In an increasingly polarized society, arts education has become more important than ever. The arts teach students how to relate to others, communicate effectively and devise creative solutions to complex problems. They enable us to recognize that what we have in common is greater than what divides us.
Whether creating art for its therapeutic benefits, as an advocacy tool or for the sheer joy of it, artistic expression puts us more in touch with ourselves and the world around us. An arts education fosters a greater appreciation of other people, places and perspectives. In today’s complex environment, we need more support for the arts, not less.
Yet the value of the arts is increasingly under question, with federal funding for the National Endowment for the Arts at risk, and the Minnesota Legislature debating the relevance of Perpich Center for Arts Education. As a graduate of Perpich Center, I firmly believe in the power of the arts to foster the very qualities that will help us to overcome these challenging times. My former classmates have gone on to become writers, computer programmers, actors, scientists, entrepreneurs, doctors and teachers. The arts foster thoughtful, creative and critically thinking citizens able to make a positive impact in their communities.
Being immersed in the arts for two years at Perpich enabled me to strengthen key skills. For my classmates and me from rural communities, Perpich offered us a unique opportunity to live on campus and become fully engaged in the arts and in core academic subjects, such as world literature and honors physics, through an artistic lens.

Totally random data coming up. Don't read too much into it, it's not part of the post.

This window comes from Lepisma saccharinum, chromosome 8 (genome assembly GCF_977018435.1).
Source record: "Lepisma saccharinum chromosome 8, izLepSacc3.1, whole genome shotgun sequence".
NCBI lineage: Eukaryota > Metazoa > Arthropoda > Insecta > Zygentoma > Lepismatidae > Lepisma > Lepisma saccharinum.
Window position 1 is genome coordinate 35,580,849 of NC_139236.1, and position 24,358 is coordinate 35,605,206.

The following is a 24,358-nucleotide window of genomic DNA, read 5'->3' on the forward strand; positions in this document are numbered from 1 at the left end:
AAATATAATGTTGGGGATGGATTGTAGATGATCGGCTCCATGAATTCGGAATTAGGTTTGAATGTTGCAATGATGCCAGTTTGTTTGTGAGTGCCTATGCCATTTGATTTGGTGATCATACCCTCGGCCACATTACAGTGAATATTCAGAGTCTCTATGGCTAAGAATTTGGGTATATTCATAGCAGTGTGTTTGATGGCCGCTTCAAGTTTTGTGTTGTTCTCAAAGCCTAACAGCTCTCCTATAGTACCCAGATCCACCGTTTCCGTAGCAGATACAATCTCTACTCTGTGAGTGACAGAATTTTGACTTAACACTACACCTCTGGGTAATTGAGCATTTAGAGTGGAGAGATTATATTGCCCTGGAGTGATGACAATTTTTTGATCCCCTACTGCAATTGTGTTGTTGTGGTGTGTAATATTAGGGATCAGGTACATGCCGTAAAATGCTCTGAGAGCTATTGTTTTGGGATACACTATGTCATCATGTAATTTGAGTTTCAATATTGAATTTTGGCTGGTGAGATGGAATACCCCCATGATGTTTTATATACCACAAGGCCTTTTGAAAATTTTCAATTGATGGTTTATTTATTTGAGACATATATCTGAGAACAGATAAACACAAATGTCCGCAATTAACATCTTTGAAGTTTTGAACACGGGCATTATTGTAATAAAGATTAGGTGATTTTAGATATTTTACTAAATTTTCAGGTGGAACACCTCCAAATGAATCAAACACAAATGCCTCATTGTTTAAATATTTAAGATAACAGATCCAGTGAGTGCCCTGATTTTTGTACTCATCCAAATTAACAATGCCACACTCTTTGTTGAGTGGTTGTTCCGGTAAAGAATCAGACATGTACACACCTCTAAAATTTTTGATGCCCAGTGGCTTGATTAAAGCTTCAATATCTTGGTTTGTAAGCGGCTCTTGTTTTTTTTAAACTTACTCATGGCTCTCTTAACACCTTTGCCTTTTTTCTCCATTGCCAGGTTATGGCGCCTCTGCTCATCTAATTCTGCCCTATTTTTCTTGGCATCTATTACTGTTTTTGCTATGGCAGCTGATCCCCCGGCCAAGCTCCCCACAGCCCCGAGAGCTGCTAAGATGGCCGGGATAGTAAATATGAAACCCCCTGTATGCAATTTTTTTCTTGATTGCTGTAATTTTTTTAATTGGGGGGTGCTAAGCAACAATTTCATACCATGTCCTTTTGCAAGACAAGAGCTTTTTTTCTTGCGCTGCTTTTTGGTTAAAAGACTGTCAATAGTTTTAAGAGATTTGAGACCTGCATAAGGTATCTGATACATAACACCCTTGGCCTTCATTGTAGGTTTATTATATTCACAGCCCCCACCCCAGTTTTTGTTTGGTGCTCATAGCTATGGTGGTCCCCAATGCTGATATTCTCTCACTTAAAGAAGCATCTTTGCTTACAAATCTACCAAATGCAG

From studying Advanced Placement calculus to Advanced Placement art history, Perpich expanded my worldview and offered me new possibilities unavailable in my hometown. My teachers supported me, challenged me and encouraged me to reach my highest potential. Studying with students from across the state, my educational experience was enriched by different perspectives and life experiences. I developed meaningful relationships, many of which continue today. Outside of the classroom, I engaged in an arts and culture study tour of Japan, took classes at the Minnesota Center for Book Arts and advanced with the Perpich team to the Mock Trial State Tournament.
Now as a Dean’s Fellow at Johns Hopkins University School of Advanced International Studies, I look back fondly on my time at Perpich. With its invigorating class discussions, modern dance performances, art exhibitions and proximity to the rich art traditions of the Twin Cities, Perpich offers students an unparalleled experience.
As an aspiring diplomat, I’ve relied on my arts education time and again in developing relationships and advancing my work. Whether conducting interviews in Morocco as a Fulbright Scholar or making friends on a business trip to Myanmar, I have established rapport by expressing interest in local art traditions. Developing an appreciation of the arts enables one to meaningfully connect with others, regardless of how different they may appear at first glance.
I believe that our relations with people on a global and local level could be transformed if we possessed a greater understanding of what makes us human, an understanding that is principally fostered through the arts.
A Perpich education has had a similar, yet distinct, impact on over 3,500 Minnesota alumni around the world since the school was founded in 1985. As the relevance of Perpich is debated in the Capitol, I add my voice to those advocating for continued support. Let us partner with Perpich to increase enrollment, improve oversight and expand the institution’s influence in arts education statewide.
Jordyn Arndt is graduate student in the School of Advanced International Studies at Johns Hopkins University.